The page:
Teachers today know the need to adjust instruction to meet the needs of all types of learners, and not just create one level of expectations. This means they need to identify what the individual student’s baseline of knowledge and skills is, discover their learning methods, and create differentiated assignments to meet those needs.
Fortunately, when it comes to STEM, the teaching methods effortlessly fit into a differentiated instruction model. STEM encourages students to come up with multiple solutions for the problems presented. It’s the act of problem solving, trying different and practical functions that is the cornerstone of STEM. It’s not about answering one be all answer, but rather the learning comes directly from the journey of discovery and trying different tactics. The open-ended nature of STEM allows for multiple solutions. A student only has so many ways to solve a typical math problem, but with a computational thinking task there are many ways to find answers.
STEM gives students ownership over their learning. The assignments are driven by a learner-centered model. This means that at its’ core, STEM is differentiated, because the student dictates the path of how they learn. What’s more important is the skills developed on their own will continue to influence future learning, and they are not just learning a theory or lesson, but rather technological skills that include research and practice. They are building on skills and seeing results in real time. This is an invaluable piece of their overall education.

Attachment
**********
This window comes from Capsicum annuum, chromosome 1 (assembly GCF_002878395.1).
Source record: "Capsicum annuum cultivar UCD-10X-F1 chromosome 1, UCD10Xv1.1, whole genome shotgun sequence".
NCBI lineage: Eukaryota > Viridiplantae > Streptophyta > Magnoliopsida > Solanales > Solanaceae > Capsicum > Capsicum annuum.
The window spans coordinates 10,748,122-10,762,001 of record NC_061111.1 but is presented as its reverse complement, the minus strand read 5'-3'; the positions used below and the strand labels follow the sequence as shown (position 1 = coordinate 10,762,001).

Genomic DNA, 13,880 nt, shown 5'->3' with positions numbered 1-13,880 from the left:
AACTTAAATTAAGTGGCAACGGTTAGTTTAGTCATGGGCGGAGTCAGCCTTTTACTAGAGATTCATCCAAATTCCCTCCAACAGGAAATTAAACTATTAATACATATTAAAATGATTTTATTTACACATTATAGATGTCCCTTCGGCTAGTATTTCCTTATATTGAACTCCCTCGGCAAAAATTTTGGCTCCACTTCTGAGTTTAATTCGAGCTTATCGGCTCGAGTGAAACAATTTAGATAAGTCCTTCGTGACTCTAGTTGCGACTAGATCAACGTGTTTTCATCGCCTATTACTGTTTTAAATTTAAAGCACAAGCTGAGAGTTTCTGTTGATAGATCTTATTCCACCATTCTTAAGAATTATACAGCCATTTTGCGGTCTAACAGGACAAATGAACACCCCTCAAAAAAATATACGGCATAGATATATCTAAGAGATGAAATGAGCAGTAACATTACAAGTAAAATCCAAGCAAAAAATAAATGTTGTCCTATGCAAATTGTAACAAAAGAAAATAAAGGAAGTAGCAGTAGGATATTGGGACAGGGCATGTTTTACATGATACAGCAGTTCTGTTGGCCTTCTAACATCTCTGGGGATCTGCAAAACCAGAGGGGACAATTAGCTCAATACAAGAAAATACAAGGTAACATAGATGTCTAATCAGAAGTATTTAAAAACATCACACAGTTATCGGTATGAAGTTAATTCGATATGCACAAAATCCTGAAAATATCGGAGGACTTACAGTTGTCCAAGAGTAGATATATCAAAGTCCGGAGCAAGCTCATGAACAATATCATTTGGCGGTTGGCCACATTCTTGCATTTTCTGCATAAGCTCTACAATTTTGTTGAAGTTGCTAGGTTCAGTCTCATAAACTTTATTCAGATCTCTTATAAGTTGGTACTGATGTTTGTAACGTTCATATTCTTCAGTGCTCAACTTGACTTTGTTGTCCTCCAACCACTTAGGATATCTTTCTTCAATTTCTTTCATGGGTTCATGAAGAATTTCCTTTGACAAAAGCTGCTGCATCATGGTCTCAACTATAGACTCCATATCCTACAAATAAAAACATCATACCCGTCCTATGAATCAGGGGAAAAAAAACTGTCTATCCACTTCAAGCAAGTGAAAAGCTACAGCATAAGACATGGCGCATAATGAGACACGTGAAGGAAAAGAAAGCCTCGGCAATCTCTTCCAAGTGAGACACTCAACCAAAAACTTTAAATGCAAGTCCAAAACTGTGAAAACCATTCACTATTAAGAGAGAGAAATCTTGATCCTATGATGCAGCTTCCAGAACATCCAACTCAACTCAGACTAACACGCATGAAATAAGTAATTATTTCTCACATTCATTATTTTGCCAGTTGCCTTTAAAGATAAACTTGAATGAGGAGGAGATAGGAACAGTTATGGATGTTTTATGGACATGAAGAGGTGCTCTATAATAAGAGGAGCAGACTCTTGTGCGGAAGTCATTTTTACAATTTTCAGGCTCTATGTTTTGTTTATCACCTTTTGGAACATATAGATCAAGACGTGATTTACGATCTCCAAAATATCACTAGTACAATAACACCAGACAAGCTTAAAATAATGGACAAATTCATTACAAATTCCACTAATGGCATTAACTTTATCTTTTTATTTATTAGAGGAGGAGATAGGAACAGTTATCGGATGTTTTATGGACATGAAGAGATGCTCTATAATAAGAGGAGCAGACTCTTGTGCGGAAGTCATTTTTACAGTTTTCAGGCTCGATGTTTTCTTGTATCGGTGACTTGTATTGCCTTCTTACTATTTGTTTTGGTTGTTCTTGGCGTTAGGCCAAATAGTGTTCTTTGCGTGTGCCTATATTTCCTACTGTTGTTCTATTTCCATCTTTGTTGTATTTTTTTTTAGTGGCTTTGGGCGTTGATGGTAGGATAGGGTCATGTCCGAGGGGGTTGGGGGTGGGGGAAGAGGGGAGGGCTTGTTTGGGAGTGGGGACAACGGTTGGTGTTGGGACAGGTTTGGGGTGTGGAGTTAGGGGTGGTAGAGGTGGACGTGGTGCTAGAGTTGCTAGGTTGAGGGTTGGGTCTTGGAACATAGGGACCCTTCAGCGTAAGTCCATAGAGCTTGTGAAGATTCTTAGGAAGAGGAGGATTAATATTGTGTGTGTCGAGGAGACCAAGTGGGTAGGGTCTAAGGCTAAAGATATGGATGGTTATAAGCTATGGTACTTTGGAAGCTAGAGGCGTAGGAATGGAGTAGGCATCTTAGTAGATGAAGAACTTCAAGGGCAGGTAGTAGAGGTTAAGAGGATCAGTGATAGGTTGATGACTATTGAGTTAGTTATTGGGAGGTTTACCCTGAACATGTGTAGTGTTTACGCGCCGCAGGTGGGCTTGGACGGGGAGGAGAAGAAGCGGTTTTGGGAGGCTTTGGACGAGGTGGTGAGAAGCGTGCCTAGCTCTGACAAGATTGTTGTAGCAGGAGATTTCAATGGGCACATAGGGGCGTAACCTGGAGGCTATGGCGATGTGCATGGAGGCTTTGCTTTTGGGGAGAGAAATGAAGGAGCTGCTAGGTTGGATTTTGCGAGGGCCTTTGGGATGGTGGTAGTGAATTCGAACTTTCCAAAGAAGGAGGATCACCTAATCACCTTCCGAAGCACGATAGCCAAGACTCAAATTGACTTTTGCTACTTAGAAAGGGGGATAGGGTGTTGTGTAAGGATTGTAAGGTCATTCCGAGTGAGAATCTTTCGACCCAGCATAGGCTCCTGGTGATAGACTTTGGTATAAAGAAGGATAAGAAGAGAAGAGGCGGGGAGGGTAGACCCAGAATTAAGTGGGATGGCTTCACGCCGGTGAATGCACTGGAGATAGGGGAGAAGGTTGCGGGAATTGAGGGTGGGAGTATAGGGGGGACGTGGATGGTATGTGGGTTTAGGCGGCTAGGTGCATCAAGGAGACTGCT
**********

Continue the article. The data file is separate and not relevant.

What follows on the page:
If students are expected to achieve at the same level, there are always going to be a percentage of learners who only reach for the minimum and create a level of disinterest. Fostering an intrinsic motivation to learn is the crux of STEM. It offers teachers a clear path to differentiated instruction to reach and keep students of all levels engaged and motivated. It creates a learning environment that rewards intrinsic curiosity and a drive towards enrichment and functional skills.